Everyone has a bucket list, and I daresay most whisky drinkers would probably list visiting their favourite distillery as a “must do” at some stage in their life.  But if you’re really serious about your whiskies and you could actually get yourself to six distilleries before qualifying for your entitlement of the angels’ share, what are the Top Six to visit?  In no particular order….

 

1. Glenfiddich

Glenfiddich's warehouses
Glenfiddich’s warehouses

 

Is it because it was the first distillery to actively and commercially market its own single malt?  Is it because it’s the largest selling single malt in the world?  Is it because it’s one of the largest distilleries in Scotland?  Is it because it’s still independent and family-owned?  Yes, it’s all of those things, but there’s one other key reason to visit here:  It’s actually a really good distillery to see and experience!

 

There are a range of tours on offer at the Visitor Centre, from the free Classic Tour (which, amazingly, still includes a dram of the 12, 15, and 18yo expressions), to the incredibly comprehensive Pioneer’s Tour (£75) that includes some very special tastings and warehouse visits along the way, plus you can draw and bottle your own 200ml sample from a selection of four different casks.   The guides are professional, knowledgeable, and entertaining, and – despite the fact that this is a major tourist attraction – you do see and experience the real deal.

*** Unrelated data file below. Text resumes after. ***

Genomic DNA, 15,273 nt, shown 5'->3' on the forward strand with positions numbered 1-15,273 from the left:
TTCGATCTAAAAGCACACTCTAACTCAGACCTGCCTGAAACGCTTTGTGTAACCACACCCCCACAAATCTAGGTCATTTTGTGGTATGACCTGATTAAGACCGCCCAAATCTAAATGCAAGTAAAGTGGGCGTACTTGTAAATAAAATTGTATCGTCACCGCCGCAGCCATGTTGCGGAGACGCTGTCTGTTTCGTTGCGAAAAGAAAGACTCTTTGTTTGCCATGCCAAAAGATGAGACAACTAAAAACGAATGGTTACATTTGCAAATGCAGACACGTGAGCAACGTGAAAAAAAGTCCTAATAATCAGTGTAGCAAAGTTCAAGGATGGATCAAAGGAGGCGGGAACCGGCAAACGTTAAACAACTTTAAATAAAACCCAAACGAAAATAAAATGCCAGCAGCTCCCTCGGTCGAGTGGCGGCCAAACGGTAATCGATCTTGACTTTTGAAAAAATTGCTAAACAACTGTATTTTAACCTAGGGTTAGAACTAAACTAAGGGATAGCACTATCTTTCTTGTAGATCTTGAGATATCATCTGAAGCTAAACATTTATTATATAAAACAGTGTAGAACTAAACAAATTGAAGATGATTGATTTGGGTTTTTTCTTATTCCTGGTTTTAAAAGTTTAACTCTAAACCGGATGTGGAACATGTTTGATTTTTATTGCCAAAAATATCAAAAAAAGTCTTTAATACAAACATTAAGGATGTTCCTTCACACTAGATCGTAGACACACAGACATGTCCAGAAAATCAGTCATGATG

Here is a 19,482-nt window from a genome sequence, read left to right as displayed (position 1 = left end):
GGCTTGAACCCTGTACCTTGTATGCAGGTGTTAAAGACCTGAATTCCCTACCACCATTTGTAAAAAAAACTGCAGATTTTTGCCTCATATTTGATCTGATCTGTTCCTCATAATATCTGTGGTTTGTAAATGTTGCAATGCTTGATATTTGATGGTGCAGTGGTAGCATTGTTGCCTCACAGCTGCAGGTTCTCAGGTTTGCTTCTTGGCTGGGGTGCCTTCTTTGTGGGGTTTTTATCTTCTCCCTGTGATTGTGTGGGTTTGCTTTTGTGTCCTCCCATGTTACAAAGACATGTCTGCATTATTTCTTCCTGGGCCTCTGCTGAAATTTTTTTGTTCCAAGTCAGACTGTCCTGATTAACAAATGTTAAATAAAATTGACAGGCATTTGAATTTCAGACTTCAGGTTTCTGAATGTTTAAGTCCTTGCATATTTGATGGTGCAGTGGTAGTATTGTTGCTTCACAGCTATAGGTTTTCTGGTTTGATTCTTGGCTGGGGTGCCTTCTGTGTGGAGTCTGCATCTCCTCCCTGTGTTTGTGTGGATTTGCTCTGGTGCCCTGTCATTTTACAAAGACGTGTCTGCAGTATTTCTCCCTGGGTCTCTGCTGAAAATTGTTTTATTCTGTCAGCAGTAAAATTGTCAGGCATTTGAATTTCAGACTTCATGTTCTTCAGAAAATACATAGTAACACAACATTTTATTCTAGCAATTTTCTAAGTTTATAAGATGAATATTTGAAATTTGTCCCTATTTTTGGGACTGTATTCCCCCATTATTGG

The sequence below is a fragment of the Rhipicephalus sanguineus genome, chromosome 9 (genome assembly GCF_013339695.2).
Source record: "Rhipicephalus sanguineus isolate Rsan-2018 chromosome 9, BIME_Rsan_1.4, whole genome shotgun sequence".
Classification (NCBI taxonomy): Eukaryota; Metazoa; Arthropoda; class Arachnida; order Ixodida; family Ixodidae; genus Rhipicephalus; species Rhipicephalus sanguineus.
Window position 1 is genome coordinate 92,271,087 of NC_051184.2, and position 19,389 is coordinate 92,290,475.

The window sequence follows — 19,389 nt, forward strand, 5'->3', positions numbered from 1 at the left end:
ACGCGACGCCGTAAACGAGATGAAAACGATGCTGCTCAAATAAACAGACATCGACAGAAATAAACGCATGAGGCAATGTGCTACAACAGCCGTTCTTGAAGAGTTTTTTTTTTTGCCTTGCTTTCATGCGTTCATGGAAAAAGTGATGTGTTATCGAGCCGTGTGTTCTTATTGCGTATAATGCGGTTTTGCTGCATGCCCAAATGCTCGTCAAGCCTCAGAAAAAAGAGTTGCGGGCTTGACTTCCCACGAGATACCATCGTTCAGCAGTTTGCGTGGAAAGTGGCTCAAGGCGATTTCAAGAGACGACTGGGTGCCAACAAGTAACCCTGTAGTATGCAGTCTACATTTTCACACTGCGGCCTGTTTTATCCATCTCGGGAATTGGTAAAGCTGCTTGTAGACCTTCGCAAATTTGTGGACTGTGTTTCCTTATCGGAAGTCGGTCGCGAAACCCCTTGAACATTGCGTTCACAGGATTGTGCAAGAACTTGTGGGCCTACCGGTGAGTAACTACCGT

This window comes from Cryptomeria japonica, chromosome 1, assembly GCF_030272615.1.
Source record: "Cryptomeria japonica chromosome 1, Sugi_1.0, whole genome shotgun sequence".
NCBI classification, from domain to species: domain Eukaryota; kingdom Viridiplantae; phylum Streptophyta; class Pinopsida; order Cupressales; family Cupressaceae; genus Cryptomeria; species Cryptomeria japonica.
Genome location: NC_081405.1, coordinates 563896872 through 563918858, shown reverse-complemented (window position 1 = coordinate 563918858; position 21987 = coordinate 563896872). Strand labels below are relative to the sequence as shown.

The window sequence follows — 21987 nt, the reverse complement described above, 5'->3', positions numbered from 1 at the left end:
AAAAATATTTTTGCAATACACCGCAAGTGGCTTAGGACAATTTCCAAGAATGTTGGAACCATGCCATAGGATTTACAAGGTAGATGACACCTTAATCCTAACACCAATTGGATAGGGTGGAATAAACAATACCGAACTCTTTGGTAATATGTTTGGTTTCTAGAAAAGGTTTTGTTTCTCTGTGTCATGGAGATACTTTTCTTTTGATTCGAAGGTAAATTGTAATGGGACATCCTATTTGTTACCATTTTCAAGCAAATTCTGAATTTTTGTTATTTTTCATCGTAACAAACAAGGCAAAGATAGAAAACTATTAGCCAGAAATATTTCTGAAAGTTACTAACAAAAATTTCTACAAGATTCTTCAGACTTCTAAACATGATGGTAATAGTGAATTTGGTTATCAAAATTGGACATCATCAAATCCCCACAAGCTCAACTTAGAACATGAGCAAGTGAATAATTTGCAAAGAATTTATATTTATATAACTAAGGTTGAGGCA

From a technical point of view, despite being one of the largest distilleries and brands, production is still very traditional – including direct fired stills and stillmen who take the middle cut when the strength and purity is right, rather than when the computer goes “bing”.   All in all, it’s the perfect glimpse into the malt whisky industry.

 

2. Edradour

Edradour's Production House
Edradour’s Production House

 

It still claims to be “the smallest distillery in Scotland”, which actually stopped being true quite a few years ago now, but Edradour can certainly lay claim to being one of the prettiest.  Yes, it is small, and its production is quaint…..right down to the draff being hand-shovelled out of the mashtun and onto an old timber cart.  But the valley, the stream, and the buildings are stunning, and the whole of production takes place in a building that’s smaller than most family homes.